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CALLED: Maxwell at his home.
Photo by Warren Cole Smith for WORLD
CALLED: Maxwell at his home.

Asking questions

Q&A | The purpose of the artist, says filmmaker Ron Maxwell, is to raise important issues without veering into propaganda

Issue: "No pray zone?," July 13, 2013

Ron Maxwell is the son of a World War II veteran and a French mother. He grew up reading avidly in both French and English, and graduated from New York University’s Film Institute in 1970. His first commercial film success was Little Darlings, a comedy featuring teenagers such as Matt Dillon who went on to become stars. Maxwell is best known for Gettysburg and Gods and Generals—and now comes another Civil War drama, Copperhead (see “Civil War storyteller,” June 29, 2013), released on June 28. I interviewed Maxwell in his home on a mountaintop in Rappahannock County, Va., about two hours outside of Washington, D.C.

We’re in your library. Tell us about the books lined up everywhere. I’ve always loved books since an early age. My father read to my younger brother and me before we could read. Every night I went to sleep listening to Charles Dickens or Thackeray, a chapter at a time. 

When did you start acquiring these thousands of books? I still have the books I’ve had since the first grade. I first got them with an allowance and later on when I got a little older and had a paper route I could afford to buy one a week sometimes. They’re up here.

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Landmark books? Those who are my age, in their mid-60s, will remember the Landmark series for young readers. Here’s one on the pirate Lafitte in the battle of New Orleans. There’s one on Marco Polo. Here’s The Hudson’s Bay Company, the French and Indian War, John Paul Jones. I’ve got the whole set. Stephen Decatur. These books opened up wonderful universes to me, mostly about American history. 

What about the books over here? My father died in 2001 and I inherited his book collection. He was obviously an avid reader. I also inherited my grandfather’s books. He wasn’t such a reader, but he was a devout member of the Lutheran church in New York City, so almost all his book collection was biblically oriented. 

You’ve categorized the books? There’s a section here on colonial American history. … Then moving over here, this is the poetry section. Poetry to me is like breathing air. I have to have it almost on a daily basis or I’ll expire.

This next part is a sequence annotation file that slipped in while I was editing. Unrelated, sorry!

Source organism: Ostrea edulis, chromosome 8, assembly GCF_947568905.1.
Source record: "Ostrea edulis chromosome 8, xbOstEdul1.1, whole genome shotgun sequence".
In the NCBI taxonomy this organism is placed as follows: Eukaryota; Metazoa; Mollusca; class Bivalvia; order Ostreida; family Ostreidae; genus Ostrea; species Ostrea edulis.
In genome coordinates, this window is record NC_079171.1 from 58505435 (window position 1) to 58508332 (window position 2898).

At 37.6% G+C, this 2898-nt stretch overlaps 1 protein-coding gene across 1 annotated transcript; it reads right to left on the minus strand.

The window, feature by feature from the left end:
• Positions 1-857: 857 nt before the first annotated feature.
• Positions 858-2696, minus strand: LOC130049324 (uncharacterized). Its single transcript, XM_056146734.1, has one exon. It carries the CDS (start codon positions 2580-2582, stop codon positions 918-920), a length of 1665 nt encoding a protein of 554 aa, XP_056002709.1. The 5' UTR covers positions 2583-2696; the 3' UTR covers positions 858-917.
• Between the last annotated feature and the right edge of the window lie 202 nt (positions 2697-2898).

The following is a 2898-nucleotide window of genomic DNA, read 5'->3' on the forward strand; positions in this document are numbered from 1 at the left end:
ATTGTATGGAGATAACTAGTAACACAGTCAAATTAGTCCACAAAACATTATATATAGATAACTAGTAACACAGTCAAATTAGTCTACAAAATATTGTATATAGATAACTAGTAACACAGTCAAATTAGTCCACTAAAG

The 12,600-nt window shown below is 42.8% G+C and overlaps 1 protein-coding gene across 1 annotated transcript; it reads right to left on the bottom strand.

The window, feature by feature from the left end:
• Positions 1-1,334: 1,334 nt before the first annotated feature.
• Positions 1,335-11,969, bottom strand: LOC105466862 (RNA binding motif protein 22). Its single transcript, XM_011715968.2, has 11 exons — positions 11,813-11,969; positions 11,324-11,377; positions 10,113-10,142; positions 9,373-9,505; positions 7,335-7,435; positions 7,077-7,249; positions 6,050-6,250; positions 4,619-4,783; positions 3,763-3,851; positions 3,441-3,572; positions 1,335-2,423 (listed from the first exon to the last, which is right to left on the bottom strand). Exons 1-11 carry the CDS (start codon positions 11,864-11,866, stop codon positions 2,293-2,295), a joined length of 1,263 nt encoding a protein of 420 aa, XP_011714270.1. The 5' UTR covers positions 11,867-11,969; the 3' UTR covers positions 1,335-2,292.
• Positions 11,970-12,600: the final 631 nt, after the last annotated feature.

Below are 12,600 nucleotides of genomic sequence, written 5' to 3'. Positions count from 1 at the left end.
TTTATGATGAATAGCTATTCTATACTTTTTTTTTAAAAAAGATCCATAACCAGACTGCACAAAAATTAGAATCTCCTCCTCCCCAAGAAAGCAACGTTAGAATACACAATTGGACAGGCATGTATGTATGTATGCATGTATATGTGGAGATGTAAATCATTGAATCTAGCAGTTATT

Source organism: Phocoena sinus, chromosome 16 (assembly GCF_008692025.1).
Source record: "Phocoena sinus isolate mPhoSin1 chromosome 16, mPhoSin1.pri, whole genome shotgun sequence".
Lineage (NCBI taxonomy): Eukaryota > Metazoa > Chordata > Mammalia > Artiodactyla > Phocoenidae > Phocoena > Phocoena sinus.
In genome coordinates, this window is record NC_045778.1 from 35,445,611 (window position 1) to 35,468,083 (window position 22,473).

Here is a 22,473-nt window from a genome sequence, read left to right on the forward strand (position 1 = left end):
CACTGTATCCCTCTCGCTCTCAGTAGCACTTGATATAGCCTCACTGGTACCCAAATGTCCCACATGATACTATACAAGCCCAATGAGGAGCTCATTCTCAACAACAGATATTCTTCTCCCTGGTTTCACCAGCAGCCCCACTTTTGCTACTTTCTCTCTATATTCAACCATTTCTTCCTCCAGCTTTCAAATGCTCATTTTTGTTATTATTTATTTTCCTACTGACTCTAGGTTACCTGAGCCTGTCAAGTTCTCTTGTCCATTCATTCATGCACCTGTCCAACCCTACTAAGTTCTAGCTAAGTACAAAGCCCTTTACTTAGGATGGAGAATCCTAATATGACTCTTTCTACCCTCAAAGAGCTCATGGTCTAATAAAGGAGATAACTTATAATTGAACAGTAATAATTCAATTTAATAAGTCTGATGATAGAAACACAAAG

You have a lot of books on the Civil War and have made Civil War movies: Why does that war fascinate you? You can’t study the Civil War for more than a few minutes before understanding the magnitude of the tragedy it was for that generation and our country. Over the 25 years of making Gettysburg and Gods and Generals, I was exploring the question of why good men, honorable men, choose to fight. It was always a deeply fascinating question to me, how could good men get involved in this murder, this mayhem, this destruction? 

Copperhead seems to be asking the inverse of that question. The other side of the coin is: Why do good, honorable, ethical people choose not to fight—in the same war?! Copperhead is about a farmer in upstate New York who is not a pacifist. He’s just against this particular war at this particular time. So it’s a political choice he makes.

Does Copperhead answer that question? I’ve learned in a lifetime of making movies and watching movies that they’re very good at asking questions and very poor at answering them. As soon as a filmmaker tries to answer the question, his film veers into some kind of propaganda. Audiences smell it right away and they’re repelled by it.

Joan of Arc is your next movie and we’re standing in front of a bunch of Joan books right now. We talked earlier about movies not answering questions but asking questions: What question are you asking with Joan? I’m exploring the mystery of calling. Joan of Arc was what you might call a powerless, anonymous individual, as far from the source of power of her day as anyone could possibly be. She’s young. She’s female. She’s the one who’s called to save her country? And in retrospect, she’s the one around whom Western civilization and the history of Western Europe pivots? How is this possible? How could such a person feel she was the one called? 

Is that relevant to callings today? We’re all called. We’re called to be firemen, schoolteachers, whatever is going on in our life. We know we’re called. Some of us fight the calling. We say, “Well, I don’t want to be a first-grade teacher because I can make much more money doing this.” Then we’re miserable until we understand that we belong in the first grade with those kids. We all go through this tension in our lives. But Joan is called in the most extreme, dramatic way. And she, like most people, resists it. She finally acquiesces. It’s an unbelievable mission she takes on and unbelievable what she achieved. 

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